Roy A. Jensen, M.D. earned his bachelor’s degree in Biology and Chemistry from Pittsburg State University in 1980. He graduated from Vanderbilt University School of Medicine in 1984, and remained there to complete a residency in Anatomic Pathology and a Surgical Pathology fellowship under the direction of Dr. David L. Page. Following his clinical training he accepted a biotechnology training fellowship at the National Cancer Institute in the laboratory of Dr. Stuart Aaronson. He returned to Vanderbilt in 1991 and was appointed an assistant professor in the Departments of Pathology and Cell Biology. In 1993 Dr. Jensen was appointed as an investigator in the Vanderbilt-Ingram Cancer Center and assumed the management of the Human Tissue Acquisition and Pathology Shared Resource. Dr. Jensen was promoted to associate professor of Pathology and Cell Biology in 1996, and was appointed as an associate professor of Cancer Biology in 2001. In 2004, Dr. Jensen returned home to Kansas and was appointed the William R. Jewell, M.D. Distinguished Kansas Masonic Professor, the director of The University of Kansas Cancer Center, the director of the Kansas Masonic Cancer Research Institute, professor of Pathology and Laboratory Medicine, and professor of Anatomy and Cell Biology at the University of Kansas Medical Center. He also holds appointments as a professor in the Department of Molecular Biosciences at the University of Kansas-Lawrence and as professor in Cancer Biology at The University of Kansas Medical Center. Dr. Jensen is currently serving as president of the Association of American Cancer Institutes (AACI) and is a member of several scientific and professional societies including the American Association for Cancer Research, the American Association for the Advancement of Science, the American Society for Cell Biology, the American Society for Investigative Pathology, and the United States and Canadian Academy of Pathology. He currently has over 150 scientific publications and has lectured widely on the clinical and molecular aspects of breast cancer pathology. Dr. Jensen's research interests are focused on understanding the function of BRCA1 and BRCA2 and their role in breast and ovarian neoplasia; and in the characterization of premalignant breast disease both at the morphologic and molecular levels. His laboratory was instrumental in demonstrating the role of BRCA1 in the growth control of normal and malignant cells and in how loss of functional BRCA1 contributes to the development of breast cancer. Since becoming director of The University of Kansas Cancer Center in 2004, he has recruited a world-class leadership team and successfully led that team in achieving designation for The University of Kansas Cancer Center as a National Cancer Institute designated cancer center.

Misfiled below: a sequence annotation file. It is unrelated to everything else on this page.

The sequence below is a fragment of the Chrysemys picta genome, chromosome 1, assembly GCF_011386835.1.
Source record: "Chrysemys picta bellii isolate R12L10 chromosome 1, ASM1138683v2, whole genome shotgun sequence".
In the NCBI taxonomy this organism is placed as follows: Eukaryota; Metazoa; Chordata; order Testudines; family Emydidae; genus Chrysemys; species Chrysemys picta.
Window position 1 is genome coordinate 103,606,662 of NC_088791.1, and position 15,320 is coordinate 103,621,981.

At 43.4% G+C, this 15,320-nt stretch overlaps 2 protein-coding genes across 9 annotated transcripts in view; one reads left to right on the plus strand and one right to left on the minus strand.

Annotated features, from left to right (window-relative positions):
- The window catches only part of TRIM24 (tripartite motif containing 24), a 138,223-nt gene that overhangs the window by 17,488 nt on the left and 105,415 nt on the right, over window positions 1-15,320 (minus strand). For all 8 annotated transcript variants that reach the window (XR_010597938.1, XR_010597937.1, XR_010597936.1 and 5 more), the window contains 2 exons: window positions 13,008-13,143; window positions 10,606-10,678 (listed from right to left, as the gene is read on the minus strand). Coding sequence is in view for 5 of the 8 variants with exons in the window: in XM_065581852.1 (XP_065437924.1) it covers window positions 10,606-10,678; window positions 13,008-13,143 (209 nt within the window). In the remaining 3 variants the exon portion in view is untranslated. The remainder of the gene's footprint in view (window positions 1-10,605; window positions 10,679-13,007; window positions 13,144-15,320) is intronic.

Food Allergy ExpertAnn and Robert H. Lurie Children's Hospital of Chicago
Food Allergy, Food Allergies, Asthma
Ruchi Gupta, MD, is an Attending Physician, Academic General Pediatrics and Primary Care, at Ann & Robert H. Lurie Children’s Hospital of Chicago and an Associate Professor of Pediatrics at Northwestern University Feinberg School of Medicine. Dr. Gupta also is the Director of the Science and Outcomes of Allergy and Asthma Research Team (SOAAR). Her clinical interests are in the areas of asthma, food allergy, and eczema. She is involved in clinical, epidemiological, and community research. She has been nationally recognized for her research in the areas of food allergy and asthma epidemiology.
Director of Nutrition Services/Community OutreachAmerican Association of Diabetes Educators (AADE)
Diabetes, Type 2 Diabetes, Diabetes Self-management, Diabetes and Adults, Diabetes and Latino, hispanic health risk factors, Hispanic Health, Bronx and Brooklyn, Latino Health, Minority Health, Minority Health and Health Equity, Health Literacy, Nutrition,
Aging, Gerontolgoy, Aging In Place, Housing, housing access, Older Adults, Nursing Home, Community Health, Occupational Therapist, health disparites, Health Policy, Nurse Practitioner, Homebound Patients, low-income communities, health care savings, Nurse,
A number of years ago, while making house calls as a nurse practitioner to homebound, low-income elderly patients in West Baltimore, Sarah Szanton noticed that their environmental challenges were often as pressing as their health challenges. Since then she has developed a program of research at the Johns Hopkins School of Nursing on the role of the environment and stressors in health disparities in older adults, particularly those trying to “age in place” or stay out of a nursing home. The result is a program called CAPABLE, which combines handyman services with nursing and occupational therapy to improve mobility, reduce disability, and decrease healthcare costs. She is currently examining the program's effectiveness through grants from the National Institutes of Health and the Innovations Office at the Center on Medicaid and Medicare Services. She is also conducting a study, funded by the Robert Wood Johnson Foundation, of whether food and energy assistance improve health outcomes for low-income older adults. A former health policy advocate, Dr. Szanton aims her research and publications toward changing policy for older adults and their families.